- Tsutakawa, S. E., A. W. Van Wynsberghe, B. D. Freudenthal, C. P. Weinacht, L. Gakhar, M. T. Washington, Z. Zhuang, J. A. Tainer, and I. Ivanov, 2011. Solution X-ray scattering combined with computational modeling reveals multiple conformations of covalently-bound ubiquitin on PCNA. Proc. Natl. Acad. Sci. 108(43):17672-17677.
- Sinko, W., C. de Oliveira, S. Williams, A. Van Wynsberghe, J. Durrant, R. Cao, E. Oldfield, and J. A. McCammon, 2011. "Applying Molecular Dynamics Simulations to Identify Rarely Sampled Ligand bound Conformational States of Undecaprenyl Pyrophosphate Synthase, an Antibacterial Target." Chem. Biol. Drug Des. 77(6):412-420.
- Van Wynsberghe, A. W. and Q. Cui, 2010. "Conservation and Variation of Structural Flexibility in Protein Families." Structure. 18:281-283. (Corresponding author.)
- Sung, J. C.*, A. W. Van Wynsberghe, R. E. Amaro, W. W. Li, and J. A. McCammon, 2010. "The role of secondary sialic acid binding sites in influenza N1 neuraminidase." J. Amer. Chem. Soc. 132(9):2883-2885. (Corresponding author.)
- Van Wynsberghe, A. W., L. Ma, X. Chen, and Q. Cui, 2008. Functional Motions in Biomolecules: Insights from Computational Studies at Multiple Scales. In Computational Structural Biology. T. Schwede and M. Peitsch, editors. World Scientific Publishing.
- Kondrashov, D., A. Van Wynsberghe, R. M. Bannen, Q. Cui, and G. N. Phillips, Jr., 2007. "Protein Structural Variation in Computational Models and Crystallographic Data." Structure. 15:169-177.
- Van Wynsberghe, A., and Q. Cui, 2006. "Interpreting correlated motions using normal mode analysis." Structure. 14:1647-1653.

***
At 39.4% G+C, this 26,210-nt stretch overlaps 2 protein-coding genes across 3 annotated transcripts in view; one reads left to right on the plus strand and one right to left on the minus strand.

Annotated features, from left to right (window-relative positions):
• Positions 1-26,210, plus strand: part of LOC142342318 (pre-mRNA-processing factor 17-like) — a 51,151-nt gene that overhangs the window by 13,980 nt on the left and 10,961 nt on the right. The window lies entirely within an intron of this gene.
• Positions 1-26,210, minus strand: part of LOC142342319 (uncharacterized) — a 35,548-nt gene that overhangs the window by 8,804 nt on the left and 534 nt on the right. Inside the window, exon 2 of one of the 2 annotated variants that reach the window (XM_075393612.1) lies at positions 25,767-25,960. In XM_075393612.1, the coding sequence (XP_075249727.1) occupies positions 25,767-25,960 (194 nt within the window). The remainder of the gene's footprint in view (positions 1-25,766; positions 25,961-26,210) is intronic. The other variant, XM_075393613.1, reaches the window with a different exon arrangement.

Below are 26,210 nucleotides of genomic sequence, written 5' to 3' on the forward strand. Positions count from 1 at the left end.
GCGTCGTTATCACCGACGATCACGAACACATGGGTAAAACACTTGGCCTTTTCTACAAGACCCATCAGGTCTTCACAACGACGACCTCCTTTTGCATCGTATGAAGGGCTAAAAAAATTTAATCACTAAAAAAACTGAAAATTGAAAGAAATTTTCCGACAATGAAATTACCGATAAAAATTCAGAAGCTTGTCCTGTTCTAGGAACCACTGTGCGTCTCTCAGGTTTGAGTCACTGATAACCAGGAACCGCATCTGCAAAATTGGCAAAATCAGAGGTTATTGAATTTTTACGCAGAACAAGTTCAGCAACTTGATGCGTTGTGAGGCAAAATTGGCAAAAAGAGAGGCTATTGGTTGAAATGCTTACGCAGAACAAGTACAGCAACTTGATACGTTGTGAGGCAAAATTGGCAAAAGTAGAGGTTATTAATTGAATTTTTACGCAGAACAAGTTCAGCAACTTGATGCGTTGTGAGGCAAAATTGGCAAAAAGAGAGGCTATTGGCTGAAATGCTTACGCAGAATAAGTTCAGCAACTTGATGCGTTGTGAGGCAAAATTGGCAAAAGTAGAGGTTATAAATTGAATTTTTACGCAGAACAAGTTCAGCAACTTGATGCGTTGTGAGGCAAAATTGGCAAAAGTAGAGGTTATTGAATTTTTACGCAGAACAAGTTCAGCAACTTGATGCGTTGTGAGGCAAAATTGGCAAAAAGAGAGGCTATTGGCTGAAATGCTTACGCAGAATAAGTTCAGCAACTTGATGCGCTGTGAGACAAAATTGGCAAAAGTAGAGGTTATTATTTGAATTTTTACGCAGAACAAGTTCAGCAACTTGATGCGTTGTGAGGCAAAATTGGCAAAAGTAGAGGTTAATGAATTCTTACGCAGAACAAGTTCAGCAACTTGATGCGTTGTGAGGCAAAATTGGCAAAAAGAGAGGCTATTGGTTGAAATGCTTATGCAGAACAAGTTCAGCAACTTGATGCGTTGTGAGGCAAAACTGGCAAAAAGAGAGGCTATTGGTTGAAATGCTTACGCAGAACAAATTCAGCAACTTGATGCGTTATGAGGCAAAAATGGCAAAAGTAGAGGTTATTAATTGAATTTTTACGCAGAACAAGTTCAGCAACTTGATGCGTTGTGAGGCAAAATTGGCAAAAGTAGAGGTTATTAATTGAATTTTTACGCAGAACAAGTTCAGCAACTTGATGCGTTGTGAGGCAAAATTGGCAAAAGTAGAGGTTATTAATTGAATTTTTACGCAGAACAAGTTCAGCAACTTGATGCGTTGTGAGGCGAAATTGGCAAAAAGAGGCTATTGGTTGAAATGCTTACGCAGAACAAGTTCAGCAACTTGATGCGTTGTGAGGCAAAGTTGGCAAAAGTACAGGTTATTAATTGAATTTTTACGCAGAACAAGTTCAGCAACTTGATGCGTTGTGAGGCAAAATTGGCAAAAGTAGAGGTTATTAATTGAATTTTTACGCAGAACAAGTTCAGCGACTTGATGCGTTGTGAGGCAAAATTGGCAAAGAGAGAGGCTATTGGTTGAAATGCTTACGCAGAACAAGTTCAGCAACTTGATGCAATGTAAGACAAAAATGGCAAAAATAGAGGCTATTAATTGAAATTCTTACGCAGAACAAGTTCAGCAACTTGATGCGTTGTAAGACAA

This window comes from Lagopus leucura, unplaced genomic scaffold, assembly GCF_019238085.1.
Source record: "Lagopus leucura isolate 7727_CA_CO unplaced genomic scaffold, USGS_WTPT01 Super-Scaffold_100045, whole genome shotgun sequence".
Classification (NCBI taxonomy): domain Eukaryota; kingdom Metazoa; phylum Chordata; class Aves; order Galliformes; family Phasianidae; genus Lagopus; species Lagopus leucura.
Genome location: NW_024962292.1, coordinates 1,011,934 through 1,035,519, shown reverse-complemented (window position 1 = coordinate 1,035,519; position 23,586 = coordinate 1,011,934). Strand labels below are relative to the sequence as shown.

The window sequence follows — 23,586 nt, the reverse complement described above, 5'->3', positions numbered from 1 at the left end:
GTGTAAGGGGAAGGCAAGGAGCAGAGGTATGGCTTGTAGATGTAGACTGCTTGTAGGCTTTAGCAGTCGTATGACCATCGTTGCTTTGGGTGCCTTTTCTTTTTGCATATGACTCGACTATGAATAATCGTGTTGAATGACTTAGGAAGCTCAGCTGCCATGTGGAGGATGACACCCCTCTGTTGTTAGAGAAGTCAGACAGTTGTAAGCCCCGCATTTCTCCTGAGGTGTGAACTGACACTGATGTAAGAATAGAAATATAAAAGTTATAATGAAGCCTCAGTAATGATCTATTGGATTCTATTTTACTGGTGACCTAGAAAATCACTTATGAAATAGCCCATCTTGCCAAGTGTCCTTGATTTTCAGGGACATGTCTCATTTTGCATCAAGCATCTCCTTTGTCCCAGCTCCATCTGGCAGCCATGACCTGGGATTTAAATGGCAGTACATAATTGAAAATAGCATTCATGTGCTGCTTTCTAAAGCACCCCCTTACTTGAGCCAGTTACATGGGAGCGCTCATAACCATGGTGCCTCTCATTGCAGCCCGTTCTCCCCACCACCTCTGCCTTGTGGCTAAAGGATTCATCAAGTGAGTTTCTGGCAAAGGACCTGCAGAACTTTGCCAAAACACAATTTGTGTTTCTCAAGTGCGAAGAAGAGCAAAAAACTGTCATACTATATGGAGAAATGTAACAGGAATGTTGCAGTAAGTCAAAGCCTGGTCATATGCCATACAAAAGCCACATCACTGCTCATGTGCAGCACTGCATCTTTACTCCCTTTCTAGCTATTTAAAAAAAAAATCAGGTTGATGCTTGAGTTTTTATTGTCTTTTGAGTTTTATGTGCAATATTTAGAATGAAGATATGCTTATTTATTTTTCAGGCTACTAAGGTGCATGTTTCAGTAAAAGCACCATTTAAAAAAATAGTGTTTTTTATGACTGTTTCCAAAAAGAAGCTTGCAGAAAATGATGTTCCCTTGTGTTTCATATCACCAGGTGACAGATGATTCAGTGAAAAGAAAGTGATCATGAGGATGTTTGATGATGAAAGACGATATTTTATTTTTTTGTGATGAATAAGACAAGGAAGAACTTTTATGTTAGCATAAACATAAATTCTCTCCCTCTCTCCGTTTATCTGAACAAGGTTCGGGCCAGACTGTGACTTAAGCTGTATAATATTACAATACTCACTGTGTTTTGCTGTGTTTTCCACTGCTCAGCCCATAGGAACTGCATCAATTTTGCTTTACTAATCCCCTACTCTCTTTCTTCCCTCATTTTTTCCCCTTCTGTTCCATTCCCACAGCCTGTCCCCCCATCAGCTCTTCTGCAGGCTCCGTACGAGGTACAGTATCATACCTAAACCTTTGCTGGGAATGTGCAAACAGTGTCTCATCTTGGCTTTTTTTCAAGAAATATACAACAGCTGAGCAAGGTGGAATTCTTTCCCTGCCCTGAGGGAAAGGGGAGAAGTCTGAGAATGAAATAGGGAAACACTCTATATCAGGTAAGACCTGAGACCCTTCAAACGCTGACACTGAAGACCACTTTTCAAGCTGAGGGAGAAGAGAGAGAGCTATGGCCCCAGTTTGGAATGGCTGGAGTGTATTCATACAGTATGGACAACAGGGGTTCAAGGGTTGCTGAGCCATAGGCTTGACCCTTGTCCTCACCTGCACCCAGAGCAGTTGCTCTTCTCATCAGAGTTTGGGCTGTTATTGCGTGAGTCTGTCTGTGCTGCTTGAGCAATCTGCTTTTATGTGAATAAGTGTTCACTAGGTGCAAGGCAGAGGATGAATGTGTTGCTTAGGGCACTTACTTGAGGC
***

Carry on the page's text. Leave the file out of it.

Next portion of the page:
- Li, G., A. Van Wynsberghe, O. N. A. Demerdash, and Q. Cui. 2005. Normal Mode Analysis of Macromolecules: From Enzyme Active Sites to Molecular Machines. In Normal Mode Analysis: Theory and Applications to Biological and Chemical Systems. Q. Cui and I. Bahar, editors. CRC Press, Boca Raton.
- Van Wynsberghe, A. W., and Q. Cui. 2005. "Comparison of mode analyses at different resolutions applied to nucleic acid systems." Biophys. J. 89:2939-2949. (Cover article.)
- Felitsky, D. J., J. G. Cannon, M. W. Capp, J. Hong, A. W. Van Wynsberghe, C. F. Anderson, and M. T. Record. 2004. "The exclusion of glycine betaine from anionic biopolymer surface: Why glycine betaine is an effective osmoprotectant but also a compatible solute." Biochem. 43:14732-14743.
- Van Wynsberghe, A., G. H. Li, and Q. Cui. 2004. "Normal-mode analysis suggests protein flexibility modulation throughout RNA polymerase’s functional cycle." Biochem. 43:13083-13096. (Corresponding author.)
- Van Wynsberghe, A. W.*, S. A. Peebles, R. A. Peebles, and R. L. Kuczkowski. 2000. Rotational spectrum and structure of 1,2-dichloro-3,3,4,4-tetrafluorocyclobutene: Comparison of spectroscopy, di raction, and ab initio results. J. Phys. Chem. A 104:8702-8708.
President, Hamilton College chapter of Phi Beta Kappa, 2012-14
Vice-President, Hamilton College chapter of Phi Beta Kappa, 2010-12
Planning Committee, 2015-present
Coordinator, Clare Boothe Luce Program, Hamilton College, 2014-15
Director, Chemical Physics Program, 2014-present
Chemical Physics Program Committee, 2009-present
Scientific Misconduct Review Board, 2010-present
High Performance Computing Advisory Group, 2009-present
American Chemical Society
Appointed to the Faculty: 2009
Ph.D., University of Wisconsin-Madison
B.A., Ohio Wesleyan University